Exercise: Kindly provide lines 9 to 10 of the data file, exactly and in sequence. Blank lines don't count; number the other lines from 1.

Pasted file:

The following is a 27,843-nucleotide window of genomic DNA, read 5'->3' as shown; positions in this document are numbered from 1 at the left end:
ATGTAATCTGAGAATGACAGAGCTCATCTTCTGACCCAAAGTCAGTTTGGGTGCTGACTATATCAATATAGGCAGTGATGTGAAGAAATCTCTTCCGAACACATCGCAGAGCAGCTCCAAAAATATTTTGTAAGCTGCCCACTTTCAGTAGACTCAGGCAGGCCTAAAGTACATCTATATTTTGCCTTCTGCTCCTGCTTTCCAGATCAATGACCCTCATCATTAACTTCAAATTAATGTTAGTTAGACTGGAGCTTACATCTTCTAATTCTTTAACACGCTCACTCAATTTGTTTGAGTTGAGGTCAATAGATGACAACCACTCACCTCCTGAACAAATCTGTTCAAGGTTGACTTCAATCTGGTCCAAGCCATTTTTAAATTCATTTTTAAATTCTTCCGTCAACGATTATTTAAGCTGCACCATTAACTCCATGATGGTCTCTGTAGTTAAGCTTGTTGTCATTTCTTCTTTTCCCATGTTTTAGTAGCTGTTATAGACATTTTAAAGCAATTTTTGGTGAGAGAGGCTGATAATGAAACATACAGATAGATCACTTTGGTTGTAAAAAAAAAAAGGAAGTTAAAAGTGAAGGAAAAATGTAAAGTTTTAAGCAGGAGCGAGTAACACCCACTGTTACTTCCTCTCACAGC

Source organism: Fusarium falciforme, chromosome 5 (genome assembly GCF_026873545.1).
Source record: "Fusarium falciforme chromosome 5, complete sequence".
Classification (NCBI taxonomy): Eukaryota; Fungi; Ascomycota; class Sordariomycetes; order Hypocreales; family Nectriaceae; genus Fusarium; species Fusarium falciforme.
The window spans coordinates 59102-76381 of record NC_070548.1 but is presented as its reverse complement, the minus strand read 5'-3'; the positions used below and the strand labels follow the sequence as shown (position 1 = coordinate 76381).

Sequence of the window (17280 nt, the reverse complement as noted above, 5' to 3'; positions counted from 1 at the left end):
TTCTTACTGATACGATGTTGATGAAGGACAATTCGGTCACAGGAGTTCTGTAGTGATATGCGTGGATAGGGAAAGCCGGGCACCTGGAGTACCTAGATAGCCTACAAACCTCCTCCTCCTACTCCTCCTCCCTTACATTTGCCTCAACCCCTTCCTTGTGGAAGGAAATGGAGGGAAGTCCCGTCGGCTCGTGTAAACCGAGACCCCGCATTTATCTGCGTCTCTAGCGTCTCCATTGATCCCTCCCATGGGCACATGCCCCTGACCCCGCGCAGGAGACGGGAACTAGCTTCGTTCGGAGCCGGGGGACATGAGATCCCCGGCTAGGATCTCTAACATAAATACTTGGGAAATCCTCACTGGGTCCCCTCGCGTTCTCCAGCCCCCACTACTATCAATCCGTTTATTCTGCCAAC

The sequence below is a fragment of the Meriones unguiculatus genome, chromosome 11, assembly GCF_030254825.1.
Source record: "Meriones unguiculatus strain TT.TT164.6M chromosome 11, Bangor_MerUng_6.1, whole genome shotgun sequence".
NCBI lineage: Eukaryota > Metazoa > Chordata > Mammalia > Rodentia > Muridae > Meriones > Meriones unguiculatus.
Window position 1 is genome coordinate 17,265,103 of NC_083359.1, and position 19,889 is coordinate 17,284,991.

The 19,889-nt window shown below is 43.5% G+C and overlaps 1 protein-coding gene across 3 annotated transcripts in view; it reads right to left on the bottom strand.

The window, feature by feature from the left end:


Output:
The sequence below is a fragment of the Meriones unguiculatus genome, chromosome 11, assembly GCF_030254825.1.
Source record: "Meriones unguiculatus strain TT.TT164.6M chromosome 11, Bangor_MerUng_6.1, whole genome shotgun sequence".